Around August, we started to work on the Florestral Land, step by step.
First of all, by locating, hauling and stacking left-over teak logs from our neighbouring plantation, who recently cut and processed many of their trees. And this squirl-smart gathering and -saving has continued, on and off, until this very week, 3,5 months later.
Dibenga Ferhan, a dear friend from France-Turkey, helped me a lot in the first weeks, by becoming dirty, covered in mud, sweat, and rain. Together we piled the wood, ventured into our bamboo-grove to saw, by hand, pieces for temporary covers (with tarp), and began attempts to remove bark. Initially with a short, thinner teak branch, rhytmically pounding the logs, then on to a small and later to a proper sledge hammer.
Upon Vismay’s return from Israel, and when our neighbours were fixing some of the damage they inflicted upon the road that runs in between the two properties, he hired and guided their bobcat tractor (with driver), and created two ‘plantels’ (flat areas), where the first two structures were later going to be build.
Pablo and Harold, our main ‘carpentero’s’ have done most of the actual technical, and heaviest, part of the construction. I assisted wherever I could, and whereever it was necessary. For example: digging holes for the posts, digging drainages, placing the posts, mixing, carrying and putting down cement, taking off more bark. They did the entire frameworks and roof installation (tarp and zinc), walls, doors, a unique floor of ‘galletas de teka’ (teak cookies, or slices) in the cabin, sanding and polishing, levelling out the soil, and what not.
After the skeleton of the dining/kitchen area and the first cabin were finished, we moved on to the greenhouse project. Again with teak logs, and our local yellow bamboo, Pablo and Harold erected with 22m by 6m on one side, and 14m by 6m on the other, a decent-sized transparant plastic roof, underneath which a lot of greens, vegetables and herbs will be grown in the (near) future. To even get to his stage, took quite some effort. The tall grass, shrubs and bushes needed to be cut with the machete, then thoroughly raked and and put aside, hundreds of remaining roots had to be pulled, and the tiny weeds shaved off. After all this cleaning and preparation, Jordi, another local worker , and I went on with building raised beds (7 times 1.20m by 14m), for which we had to loosen and plow the semi-compacted soil with a pick and shovels, then crumble the resulting chunks by hand into finer and finer pieces, and put left-over teak planks all around.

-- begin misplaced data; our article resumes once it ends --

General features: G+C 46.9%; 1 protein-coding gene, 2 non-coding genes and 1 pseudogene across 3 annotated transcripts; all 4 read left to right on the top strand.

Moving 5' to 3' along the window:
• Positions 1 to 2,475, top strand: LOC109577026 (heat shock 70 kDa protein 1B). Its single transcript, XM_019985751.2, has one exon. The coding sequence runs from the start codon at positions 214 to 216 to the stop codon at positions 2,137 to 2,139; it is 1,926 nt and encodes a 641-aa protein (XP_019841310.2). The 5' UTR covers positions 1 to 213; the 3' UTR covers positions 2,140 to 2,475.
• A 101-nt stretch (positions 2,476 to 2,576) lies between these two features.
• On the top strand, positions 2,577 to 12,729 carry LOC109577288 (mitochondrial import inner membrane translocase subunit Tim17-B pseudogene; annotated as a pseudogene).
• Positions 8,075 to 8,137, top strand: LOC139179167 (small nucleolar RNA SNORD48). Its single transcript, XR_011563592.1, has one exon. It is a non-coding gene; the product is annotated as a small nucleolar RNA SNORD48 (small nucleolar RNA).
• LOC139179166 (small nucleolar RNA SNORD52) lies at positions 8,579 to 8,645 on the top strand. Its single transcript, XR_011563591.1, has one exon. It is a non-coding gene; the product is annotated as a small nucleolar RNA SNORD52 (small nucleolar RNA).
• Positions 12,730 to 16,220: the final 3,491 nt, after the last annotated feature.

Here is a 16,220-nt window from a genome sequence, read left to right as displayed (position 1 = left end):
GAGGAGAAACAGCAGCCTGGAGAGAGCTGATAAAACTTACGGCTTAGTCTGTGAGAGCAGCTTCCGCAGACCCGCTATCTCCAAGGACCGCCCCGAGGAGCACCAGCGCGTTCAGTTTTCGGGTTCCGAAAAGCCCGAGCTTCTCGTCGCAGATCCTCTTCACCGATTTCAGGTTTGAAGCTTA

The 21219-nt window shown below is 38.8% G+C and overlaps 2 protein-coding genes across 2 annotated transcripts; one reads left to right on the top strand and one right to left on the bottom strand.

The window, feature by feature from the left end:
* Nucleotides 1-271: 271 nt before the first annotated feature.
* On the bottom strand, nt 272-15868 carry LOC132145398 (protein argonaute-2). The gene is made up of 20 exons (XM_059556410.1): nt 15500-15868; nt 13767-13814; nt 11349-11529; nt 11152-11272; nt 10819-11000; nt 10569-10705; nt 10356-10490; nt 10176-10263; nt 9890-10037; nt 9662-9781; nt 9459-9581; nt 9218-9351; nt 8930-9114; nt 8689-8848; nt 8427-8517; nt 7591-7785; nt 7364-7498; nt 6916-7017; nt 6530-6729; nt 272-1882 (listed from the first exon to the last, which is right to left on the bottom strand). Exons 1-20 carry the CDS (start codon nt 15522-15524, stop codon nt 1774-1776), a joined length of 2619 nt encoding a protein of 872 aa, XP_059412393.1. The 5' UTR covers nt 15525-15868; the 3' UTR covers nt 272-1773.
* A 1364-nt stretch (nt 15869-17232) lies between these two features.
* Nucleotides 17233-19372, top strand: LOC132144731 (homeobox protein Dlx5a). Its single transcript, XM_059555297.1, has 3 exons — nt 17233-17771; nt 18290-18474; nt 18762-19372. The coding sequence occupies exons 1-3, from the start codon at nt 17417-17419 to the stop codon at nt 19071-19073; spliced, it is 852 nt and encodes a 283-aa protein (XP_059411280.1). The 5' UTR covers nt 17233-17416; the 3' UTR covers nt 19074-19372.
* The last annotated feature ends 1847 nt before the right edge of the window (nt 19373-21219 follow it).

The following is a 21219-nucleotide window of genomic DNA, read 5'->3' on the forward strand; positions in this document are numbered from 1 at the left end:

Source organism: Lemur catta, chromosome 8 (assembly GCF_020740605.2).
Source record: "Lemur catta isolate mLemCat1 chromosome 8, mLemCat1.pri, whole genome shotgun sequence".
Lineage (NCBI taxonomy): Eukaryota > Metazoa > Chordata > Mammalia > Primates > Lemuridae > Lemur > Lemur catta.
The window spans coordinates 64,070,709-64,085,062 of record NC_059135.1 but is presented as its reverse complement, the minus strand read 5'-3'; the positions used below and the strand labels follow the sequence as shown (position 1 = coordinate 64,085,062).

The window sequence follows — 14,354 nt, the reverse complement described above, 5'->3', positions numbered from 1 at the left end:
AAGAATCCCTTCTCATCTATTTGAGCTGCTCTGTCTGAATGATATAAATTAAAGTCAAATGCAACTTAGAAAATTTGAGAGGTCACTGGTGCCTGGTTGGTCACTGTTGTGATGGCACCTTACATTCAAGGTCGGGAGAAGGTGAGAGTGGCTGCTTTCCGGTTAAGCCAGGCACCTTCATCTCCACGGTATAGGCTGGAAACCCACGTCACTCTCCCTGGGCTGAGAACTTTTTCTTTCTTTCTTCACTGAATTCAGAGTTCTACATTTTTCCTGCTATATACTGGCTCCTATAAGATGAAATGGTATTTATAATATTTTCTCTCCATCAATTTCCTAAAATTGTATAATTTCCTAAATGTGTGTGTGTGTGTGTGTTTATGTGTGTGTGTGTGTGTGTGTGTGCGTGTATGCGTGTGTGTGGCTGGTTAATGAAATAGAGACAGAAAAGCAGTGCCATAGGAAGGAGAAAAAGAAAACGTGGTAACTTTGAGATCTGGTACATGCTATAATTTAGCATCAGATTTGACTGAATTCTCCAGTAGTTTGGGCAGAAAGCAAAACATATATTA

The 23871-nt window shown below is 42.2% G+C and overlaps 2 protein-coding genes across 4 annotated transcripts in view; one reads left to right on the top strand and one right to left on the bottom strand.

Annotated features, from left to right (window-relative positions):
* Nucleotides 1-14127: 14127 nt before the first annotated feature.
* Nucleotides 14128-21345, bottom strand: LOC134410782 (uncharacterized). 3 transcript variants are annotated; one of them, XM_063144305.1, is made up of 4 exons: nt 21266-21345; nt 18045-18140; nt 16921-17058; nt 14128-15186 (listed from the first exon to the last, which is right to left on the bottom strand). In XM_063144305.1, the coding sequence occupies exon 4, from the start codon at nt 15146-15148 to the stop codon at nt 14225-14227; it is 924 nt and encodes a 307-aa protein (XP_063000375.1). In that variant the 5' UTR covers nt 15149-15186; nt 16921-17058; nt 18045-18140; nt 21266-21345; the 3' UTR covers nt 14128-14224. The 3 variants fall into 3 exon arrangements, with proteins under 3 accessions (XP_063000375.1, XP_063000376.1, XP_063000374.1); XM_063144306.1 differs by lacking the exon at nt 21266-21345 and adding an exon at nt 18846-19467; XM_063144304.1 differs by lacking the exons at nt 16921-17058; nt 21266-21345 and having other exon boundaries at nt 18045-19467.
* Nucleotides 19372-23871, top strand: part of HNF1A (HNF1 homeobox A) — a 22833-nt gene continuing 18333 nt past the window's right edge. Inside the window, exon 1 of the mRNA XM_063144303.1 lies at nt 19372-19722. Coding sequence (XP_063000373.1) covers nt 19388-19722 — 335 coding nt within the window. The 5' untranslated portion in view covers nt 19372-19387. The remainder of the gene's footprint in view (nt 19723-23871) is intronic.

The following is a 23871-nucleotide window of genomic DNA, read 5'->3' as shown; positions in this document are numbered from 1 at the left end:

At this time, Umberto, our nearest neighbour with a house, a kind of hermit and naturally enlightened farmer, commenced with cutting larger areas, thus revealing the topography of the land, after which we could discuss and determine the most suitable spots and locations for the guest cabins, the temple, the showers, the toilets, and the sweatlodge.
Our biggest challenge and time-consumer so far has been carrying and bringing most of the material, literally on our shoulders, from the entrance of the land, 300-500 meters along to the area of the hosting facilities, up an down some slopes. In this sense, the conditions have not been easy, and rather primitive. Every sack of cement, every log, every plank, every zinc board, equipment, everything, had and has to be taken on the back, and walked to our construction sites.
Hopefully in 4-6 weeks, with the dry season, this situation will change, and we will be able to begin using the road (the latter part of which is in a pretty bed condition, during the period of daily rains).
Starting from scratch takes a lot of energy and perseverance, but it is also very rewarding, and satisfying to take part in, be a part of, and enjoy the beautiful fruits of one’s labour.